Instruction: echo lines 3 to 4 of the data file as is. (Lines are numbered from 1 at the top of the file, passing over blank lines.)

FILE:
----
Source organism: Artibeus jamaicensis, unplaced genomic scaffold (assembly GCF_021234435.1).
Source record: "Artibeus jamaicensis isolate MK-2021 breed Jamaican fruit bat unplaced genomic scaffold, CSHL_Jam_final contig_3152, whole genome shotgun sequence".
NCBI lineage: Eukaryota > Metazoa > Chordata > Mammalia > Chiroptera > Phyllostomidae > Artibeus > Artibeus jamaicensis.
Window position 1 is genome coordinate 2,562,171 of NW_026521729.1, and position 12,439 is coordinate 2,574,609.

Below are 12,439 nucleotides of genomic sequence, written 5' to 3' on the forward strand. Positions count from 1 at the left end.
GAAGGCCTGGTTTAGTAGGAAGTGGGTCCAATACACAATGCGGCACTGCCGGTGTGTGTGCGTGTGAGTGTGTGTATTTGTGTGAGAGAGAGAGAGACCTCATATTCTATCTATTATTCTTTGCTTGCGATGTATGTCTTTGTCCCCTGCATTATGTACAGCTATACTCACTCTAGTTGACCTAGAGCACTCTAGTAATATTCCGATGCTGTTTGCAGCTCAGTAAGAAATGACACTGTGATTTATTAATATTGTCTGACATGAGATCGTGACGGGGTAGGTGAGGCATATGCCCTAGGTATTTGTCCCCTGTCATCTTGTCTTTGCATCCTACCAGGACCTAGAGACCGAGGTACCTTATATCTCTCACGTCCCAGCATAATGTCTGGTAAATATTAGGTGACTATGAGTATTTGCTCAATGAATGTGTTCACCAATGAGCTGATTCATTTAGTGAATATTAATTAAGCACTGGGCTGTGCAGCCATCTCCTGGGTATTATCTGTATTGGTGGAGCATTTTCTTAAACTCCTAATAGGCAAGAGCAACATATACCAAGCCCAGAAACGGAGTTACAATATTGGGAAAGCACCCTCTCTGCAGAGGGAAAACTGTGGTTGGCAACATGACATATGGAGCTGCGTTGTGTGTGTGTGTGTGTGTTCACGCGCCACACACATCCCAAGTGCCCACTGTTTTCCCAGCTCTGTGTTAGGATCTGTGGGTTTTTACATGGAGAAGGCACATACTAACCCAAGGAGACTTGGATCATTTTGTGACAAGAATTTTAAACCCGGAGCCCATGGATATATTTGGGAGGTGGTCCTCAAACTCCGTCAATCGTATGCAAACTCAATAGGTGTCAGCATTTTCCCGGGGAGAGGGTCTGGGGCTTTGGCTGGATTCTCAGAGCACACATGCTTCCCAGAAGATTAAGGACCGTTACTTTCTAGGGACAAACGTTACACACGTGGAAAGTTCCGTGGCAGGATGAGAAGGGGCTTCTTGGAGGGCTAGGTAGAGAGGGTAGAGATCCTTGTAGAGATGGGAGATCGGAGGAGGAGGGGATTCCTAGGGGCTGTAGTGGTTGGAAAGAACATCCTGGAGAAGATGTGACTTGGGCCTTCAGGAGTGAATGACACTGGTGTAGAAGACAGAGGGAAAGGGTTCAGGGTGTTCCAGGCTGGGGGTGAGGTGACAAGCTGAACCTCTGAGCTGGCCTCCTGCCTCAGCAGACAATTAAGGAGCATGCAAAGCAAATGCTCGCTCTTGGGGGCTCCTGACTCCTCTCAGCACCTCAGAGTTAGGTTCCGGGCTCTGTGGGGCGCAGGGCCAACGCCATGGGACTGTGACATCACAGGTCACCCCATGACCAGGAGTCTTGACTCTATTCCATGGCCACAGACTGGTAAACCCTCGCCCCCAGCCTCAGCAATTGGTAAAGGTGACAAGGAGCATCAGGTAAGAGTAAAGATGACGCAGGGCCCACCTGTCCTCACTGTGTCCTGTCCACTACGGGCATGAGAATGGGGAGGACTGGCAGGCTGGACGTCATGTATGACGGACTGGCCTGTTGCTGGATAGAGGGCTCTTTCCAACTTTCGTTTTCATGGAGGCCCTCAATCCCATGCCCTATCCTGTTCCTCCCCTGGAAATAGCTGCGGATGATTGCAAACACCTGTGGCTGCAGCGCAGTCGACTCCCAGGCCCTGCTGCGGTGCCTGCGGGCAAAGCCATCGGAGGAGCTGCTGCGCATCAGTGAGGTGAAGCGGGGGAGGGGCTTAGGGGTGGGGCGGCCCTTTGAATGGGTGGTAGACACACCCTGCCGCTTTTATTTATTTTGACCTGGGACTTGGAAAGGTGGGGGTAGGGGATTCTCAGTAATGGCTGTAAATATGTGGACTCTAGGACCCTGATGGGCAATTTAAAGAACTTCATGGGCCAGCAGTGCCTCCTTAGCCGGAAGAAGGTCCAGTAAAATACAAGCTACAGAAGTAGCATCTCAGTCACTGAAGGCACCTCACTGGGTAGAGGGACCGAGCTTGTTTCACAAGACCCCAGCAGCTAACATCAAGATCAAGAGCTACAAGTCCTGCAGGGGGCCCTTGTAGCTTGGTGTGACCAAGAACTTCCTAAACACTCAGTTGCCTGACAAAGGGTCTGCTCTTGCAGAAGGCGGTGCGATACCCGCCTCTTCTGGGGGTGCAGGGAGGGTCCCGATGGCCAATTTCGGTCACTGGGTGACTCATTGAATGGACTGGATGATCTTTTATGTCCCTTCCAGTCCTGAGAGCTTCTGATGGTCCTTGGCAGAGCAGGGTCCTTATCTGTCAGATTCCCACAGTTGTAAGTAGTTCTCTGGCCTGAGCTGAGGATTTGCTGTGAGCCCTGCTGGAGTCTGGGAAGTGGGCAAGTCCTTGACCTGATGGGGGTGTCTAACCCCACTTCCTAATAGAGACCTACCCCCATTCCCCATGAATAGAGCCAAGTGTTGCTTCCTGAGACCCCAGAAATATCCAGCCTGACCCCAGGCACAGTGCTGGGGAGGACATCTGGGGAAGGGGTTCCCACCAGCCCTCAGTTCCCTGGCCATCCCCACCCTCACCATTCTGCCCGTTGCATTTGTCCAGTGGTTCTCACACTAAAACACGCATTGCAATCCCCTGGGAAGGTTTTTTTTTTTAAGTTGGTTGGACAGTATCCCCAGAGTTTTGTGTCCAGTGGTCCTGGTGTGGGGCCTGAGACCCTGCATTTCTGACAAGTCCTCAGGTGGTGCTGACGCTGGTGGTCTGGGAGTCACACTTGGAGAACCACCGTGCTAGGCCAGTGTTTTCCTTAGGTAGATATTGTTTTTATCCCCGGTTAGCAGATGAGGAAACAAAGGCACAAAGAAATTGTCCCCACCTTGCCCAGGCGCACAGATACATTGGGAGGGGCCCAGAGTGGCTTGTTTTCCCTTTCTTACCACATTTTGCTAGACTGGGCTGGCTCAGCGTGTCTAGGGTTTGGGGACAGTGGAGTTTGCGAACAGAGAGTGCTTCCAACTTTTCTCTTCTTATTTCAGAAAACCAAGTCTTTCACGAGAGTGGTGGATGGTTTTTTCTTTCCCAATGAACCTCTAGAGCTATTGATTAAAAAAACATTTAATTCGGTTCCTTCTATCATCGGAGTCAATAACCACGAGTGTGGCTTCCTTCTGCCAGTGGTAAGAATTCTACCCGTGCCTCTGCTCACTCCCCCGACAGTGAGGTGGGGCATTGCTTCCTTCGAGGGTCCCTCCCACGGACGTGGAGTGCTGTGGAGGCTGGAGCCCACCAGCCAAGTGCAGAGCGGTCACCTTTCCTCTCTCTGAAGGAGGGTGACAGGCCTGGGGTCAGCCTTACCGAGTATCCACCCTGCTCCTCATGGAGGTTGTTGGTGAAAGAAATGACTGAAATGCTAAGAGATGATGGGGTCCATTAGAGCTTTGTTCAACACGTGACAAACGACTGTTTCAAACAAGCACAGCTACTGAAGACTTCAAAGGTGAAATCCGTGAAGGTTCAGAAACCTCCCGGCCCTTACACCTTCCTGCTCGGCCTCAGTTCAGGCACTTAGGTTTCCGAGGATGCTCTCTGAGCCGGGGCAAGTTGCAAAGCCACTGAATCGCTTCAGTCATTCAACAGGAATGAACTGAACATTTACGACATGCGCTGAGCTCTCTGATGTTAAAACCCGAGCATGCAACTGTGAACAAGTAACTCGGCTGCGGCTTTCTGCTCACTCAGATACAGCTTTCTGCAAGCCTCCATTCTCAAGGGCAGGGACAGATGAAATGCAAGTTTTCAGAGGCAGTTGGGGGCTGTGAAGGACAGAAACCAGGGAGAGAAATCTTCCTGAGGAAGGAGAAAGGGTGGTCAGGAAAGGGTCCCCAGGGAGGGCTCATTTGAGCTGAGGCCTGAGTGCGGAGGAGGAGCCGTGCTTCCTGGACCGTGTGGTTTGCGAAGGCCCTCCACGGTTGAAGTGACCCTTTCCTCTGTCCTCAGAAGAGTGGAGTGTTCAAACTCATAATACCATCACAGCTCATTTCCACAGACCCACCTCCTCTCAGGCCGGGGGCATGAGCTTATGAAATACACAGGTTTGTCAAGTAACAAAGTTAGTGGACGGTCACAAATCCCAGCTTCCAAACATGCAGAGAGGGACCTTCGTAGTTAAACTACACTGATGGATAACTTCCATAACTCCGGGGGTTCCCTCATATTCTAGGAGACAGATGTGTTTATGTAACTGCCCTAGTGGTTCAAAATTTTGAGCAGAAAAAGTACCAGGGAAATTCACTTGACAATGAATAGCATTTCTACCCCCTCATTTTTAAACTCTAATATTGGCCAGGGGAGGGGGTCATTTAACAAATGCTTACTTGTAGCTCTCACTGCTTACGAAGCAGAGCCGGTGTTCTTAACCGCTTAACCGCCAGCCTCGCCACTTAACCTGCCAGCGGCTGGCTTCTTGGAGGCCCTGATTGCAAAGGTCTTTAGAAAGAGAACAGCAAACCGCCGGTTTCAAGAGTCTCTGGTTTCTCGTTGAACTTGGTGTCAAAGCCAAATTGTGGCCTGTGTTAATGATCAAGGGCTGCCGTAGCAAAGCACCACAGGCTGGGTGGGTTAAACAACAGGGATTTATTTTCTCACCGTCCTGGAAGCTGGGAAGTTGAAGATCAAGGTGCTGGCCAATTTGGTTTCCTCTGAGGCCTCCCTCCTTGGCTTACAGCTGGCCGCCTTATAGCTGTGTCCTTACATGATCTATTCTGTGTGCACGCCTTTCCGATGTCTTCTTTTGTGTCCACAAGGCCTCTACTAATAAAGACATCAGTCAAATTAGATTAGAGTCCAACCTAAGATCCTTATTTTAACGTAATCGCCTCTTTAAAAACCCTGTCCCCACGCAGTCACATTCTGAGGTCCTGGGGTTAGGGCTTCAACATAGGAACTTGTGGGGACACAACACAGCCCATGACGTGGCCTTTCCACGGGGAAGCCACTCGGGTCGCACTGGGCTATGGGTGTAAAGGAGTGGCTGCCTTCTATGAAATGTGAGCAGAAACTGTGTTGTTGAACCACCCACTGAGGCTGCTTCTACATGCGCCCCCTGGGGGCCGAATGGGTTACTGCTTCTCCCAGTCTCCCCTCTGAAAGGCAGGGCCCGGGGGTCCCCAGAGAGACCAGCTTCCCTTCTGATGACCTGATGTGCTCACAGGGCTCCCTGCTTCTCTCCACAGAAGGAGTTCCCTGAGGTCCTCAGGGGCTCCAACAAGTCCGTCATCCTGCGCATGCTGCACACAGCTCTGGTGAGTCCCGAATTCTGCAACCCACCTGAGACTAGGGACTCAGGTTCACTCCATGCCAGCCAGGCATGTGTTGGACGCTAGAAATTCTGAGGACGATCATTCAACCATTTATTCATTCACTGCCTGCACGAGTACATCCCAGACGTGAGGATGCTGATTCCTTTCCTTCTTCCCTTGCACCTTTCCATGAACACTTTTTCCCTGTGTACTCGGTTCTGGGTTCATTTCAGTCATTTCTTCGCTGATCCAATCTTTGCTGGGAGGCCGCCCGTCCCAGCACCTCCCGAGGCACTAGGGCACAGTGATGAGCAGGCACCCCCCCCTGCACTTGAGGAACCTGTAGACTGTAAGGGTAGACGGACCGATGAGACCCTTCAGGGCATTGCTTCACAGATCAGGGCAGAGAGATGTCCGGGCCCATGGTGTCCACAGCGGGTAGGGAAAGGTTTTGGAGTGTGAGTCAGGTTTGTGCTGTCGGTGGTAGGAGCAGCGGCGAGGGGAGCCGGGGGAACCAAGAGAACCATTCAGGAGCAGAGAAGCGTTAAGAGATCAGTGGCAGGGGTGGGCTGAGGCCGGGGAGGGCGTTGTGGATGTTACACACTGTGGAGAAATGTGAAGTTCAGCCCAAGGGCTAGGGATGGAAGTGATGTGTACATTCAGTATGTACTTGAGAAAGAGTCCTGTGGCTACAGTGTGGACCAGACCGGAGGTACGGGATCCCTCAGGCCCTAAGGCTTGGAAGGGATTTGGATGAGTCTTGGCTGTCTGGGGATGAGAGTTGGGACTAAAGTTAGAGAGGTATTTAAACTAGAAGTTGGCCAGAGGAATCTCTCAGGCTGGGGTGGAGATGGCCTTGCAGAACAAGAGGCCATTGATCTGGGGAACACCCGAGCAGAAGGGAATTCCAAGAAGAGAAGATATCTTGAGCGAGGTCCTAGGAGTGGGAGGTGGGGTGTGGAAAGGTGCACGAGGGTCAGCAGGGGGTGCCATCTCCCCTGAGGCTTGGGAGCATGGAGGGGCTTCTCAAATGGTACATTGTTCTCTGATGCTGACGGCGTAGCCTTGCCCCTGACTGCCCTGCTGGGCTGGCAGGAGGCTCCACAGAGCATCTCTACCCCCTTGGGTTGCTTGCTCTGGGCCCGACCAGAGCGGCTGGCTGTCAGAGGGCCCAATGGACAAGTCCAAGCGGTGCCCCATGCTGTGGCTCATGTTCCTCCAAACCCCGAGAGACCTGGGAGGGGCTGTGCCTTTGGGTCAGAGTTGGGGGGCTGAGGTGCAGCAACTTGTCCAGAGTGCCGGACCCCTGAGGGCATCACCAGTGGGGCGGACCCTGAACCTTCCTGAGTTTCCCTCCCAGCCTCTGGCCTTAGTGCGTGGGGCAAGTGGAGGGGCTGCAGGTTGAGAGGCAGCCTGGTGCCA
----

NCBI lineage: Eukaryota > Metazoa > Chordata > Mammalia > Chiroptera > Phyllostomidae > Artibeus > Artibeus jamaicensis.
Window position 1 is genome coordinate 2,562,171 of NW_026521729.1, and position 12,439 is coordinate 2,574,609.